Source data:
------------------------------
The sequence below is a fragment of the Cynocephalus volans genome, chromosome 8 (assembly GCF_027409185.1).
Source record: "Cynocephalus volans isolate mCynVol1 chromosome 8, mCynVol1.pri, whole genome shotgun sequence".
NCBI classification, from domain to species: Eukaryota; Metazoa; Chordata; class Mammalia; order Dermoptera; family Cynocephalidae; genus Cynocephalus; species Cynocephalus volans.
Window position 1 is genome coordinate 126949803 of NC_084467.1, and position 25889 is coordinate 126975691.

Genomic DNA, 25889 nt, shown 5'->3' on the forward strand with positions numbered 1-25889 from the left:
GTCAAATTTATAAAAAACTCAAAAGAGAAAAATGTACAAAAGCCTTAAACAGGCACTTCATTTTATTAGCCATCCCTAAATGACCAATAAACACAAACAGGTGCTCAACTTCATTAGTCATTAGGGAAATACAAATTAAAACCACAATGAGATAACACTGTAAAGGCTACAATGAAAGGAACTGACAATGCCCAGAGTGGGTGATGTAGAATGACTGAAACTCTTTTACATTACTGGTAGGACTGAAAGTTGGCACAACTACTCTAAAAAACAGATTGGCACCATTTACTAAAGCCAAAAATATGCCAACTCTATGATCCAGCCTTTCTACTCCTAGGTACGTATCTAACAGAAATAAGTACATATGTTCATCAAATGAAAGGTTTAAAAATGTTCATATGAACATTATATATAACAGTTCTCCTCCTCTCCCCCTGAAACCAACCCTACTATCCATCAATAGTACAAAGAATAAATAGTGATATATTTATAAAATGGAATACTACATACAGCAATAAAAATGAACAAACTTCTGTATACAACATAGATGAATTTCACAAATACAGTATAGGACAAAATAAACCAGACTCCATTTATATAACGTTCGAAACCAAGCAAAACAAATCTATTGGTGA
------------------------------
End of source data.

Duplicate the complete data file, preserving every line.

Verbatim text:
The sequence below is a fragment of the Cynocephalus volans genome, chromosome 8 (assembly GCF_027409185.1).
Source record: "Cynocephalus volans isolate mCynVol1 chromosome 8, mCynVol1.pri, whole genome shotgun sequence".
NCBI classification, from domain to species: Eukaryota; Metazoa; Chordata; class Mammalia; order Dermoptera; family Cynocephalidae; genus Cynocephalus; species Cynocephalus volans.
Window position 1 is genome coordinate 126949803 of NC_084467.1, and position 25889 is coordinate 126975691.

Genomic DNA, 25889 nt, shown 5'->3' on the forward strand with positions numbered 1-25889 from the left:
GTCAAATTTATAAAAAACTCAAAAGAGAAAAATGTACAAAAGCCTTAAACAGGCACTTCATTTTATTAGCCATCCCTAAATGACCAATAAACACAAACAGGTGCTCAACTTCATTAGTCATTAGGGAAATACAAATTAAAACCACAATGAGATAACACTGTAAAGGCTACAATGAAAGGAACTGACAATGCCCAGAGTGGGTGATGTAGAATGACTGAAACTCTTTTACATTACTGGTAGGACTGAAAGTTGGCACAACTACTCTAAAAAACAGATTGGCACCATTTACTAAAGCCAAAAATATGCCAACTCTATGATCCAGCCTTTCTACTCCTAGGTACGTATCTAACAGAAATAAGTACATATGTTCATCAAATGAAAGGTTTAAAAATGTTCATATGAACATTATATATAACAGTTCTCCTCCTCTCCCCCTGAAACCAACCCTACTATCCATCAATAGTACAAAGAATAAATAGTGATATATTTATAAAATGGAATACTACATACAGCAATAAAAATGAACAAACTTCTGTATACAACATAGATGAATTTCACAAATACAGTATAGGACAAAATAAACCAGACTCCATTTATATAACGTTCGAAACCAAGCAAAACAAATCTATTGGTGA